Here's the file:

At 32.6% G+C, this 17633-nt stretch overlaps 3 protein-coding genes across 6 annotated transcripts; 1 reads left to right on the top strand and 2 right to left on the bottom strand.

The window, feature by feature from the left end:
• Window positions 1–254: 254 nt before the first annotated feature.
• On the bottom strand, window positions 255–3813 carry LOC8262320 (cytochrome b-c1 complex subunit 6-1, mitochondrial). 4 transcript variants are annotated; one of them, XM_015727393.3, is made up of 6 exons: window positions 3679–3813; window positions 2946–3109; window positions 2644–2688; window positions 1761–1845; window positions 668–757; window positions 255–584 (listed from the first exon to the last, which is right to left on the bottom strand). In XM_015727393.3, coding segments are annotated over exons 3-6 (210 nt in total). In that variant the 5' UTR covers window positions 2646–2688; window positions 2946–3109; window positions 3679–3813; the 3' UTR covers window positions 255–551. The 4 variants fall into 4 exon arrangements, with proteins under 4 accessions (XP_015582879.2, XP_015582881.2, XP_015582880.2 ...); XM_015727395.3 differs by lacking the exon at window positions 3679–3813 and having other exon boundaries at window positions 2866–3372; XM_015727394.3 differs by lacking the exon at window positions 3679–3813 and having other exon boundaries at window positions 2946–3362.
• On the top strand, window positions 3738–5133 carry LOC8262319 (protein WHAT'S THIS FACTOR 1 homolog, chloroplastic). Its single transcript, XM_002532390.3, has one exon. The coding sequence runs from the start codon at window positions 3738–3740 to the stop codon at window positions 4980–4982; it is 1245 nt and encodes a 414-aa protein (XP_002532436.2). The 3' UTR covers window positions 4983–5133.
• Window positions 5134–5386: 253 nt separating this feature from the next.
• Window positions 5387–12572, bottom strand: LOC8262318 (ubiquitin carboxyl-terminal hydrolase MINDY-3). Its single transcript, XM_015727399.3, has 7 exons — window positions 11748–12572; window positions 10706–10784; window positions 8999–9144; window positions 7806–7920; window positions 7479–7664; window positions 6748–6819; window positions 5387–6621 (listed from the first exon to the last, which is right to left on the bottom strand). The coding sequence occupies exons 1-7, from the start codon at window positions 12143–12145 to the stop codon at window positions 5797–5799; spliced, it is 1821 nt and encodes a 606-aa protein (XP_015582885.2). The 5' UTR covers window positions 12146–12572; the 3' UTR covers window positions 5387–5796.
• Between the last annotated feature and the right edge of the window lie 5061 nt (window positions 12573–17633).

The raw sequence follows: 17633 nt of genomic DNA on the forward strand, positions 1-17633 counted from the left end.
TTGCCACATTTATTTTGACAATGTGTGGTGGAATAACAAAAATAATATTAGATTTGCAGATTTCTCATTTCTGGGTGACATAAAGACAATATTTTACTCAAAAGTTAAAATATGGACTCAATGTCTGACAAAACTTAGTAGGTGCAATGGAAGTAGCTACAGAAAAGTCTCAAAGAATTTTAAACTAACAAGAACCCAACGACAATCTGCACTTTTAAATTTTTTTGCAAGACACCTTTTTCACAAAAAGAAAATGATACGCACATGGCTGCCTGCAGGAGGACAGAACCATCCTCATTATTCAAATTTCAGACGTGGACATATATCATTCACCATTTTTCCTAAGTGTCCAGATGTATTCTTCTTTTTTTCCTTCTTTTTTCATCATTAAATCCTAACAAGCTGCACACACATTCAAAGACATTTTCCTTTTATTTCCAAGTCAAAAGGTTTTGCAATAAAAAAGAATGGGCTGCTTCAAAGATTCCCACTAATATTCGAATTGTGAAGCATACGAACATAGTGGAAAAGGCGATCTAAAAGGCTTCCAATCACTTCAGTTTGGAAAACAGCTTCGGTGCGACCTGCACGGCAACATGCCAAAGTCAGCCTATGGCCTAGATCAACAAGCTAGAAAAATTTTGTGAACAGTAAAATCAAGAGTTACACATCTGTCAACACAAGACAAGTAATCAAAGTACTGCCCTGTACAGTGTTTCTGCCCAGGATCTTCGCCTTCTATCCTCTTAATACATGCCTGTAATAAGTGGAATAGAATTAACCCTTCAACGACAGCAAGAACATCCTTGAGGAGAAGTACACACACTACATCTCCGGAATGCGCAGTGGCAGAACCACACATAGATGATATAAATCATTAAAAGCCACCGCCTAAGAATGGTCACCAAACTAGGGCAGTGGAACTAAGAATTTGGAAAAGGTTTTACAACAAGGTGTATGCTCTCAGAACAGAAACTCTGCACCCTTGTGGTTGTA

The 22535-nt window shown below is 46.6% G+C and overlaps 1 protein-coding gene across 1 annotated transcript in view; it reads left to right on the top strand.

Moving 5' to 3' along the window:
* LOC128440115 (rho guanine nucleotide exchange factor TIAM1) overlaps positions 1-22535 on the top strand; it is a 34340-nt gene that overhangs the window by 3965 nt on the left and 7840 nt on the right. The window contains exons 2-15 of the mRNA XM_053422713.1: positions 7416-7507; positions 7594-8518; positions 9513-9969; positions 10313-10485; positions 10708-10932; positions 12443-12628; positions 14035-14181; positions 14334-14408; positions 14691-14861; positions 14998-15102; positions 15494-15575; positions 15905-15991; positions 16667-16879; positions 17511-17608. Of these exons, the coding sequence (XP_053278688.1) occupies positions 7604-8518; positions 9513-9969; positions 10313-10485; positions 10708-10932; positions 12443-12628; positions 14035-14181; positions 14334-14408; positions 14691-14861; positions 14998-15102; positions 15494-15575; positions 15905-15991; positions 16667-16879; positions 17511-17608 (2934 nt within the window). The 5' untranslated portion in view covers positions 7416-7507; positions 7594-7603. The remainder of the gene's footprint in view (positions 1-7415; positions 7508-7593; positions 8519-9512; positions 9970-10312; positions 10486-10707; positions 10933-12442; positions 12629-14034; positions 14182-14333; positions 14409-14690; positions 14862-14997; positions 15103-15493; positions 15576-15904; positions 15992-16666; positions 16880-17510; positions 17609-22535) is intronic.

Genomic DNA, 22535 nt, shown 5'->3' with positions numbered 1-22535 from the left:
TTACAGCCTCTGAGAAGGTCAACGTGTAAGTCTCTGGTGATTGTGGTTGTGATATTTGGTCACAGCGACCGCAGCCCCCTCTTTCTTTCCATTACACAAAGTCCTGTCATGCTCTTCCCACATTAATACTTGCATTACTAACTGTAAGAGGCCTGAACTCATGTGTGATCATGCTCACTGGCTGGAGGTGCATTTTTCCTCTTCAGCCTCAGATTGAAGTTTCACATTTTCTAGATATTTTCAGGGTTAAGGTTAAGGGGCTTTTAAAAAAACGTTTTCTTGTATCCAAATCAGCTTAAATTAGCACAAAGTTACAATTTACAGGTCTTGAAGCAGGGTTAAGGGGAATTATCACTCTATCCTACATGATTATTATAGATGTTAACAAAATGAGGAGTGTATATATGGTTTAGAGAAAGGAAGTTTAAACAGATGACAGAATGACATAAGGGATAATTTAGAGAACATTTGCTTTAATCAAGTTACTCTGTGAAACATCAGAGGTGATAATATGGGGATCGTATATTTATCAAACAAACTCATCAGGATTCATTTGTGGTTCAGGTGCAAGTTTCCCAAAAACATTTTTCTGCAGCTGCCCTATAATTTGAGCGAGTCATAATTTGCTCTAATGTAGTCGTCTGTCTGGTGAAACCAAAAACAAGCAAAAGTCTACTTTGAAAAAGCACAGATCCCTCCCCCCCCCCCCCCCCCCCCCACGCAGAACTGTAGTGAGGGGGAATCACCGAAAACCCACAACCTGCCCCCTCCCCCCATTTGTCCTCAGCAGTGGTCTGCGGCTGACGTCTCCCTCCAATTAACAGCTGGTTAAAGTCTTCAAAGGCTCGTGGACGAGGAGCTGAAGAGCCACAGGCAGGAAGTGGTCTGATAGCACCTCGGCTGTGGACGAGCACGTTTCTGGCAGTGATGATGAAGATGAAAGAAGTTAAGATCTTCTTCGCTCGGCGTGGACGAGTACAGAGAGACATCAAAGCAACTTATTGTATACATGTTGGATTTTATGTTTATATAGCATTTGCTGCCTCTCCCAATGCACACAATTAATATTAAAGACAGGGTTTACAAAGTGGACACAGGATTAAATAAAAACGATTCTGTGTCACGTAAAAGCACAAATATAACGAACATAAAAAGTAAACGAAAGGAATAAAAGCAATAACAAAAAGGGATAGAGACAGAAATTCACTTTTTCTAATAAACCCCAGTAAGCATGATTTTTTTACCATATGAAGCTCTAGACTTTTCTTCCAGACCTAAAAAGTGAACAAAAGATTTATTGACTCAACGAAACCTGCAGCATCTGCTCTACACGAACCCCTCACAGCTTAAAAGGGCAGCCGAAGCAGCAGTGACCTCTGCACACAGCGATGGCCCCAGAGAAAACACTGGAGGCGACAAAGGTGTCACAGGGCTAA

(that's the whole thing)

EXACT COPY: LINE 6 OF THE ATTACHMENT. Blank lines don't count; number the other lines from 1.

• Window positions 5134–5386: 253 nt separating this feature from the next.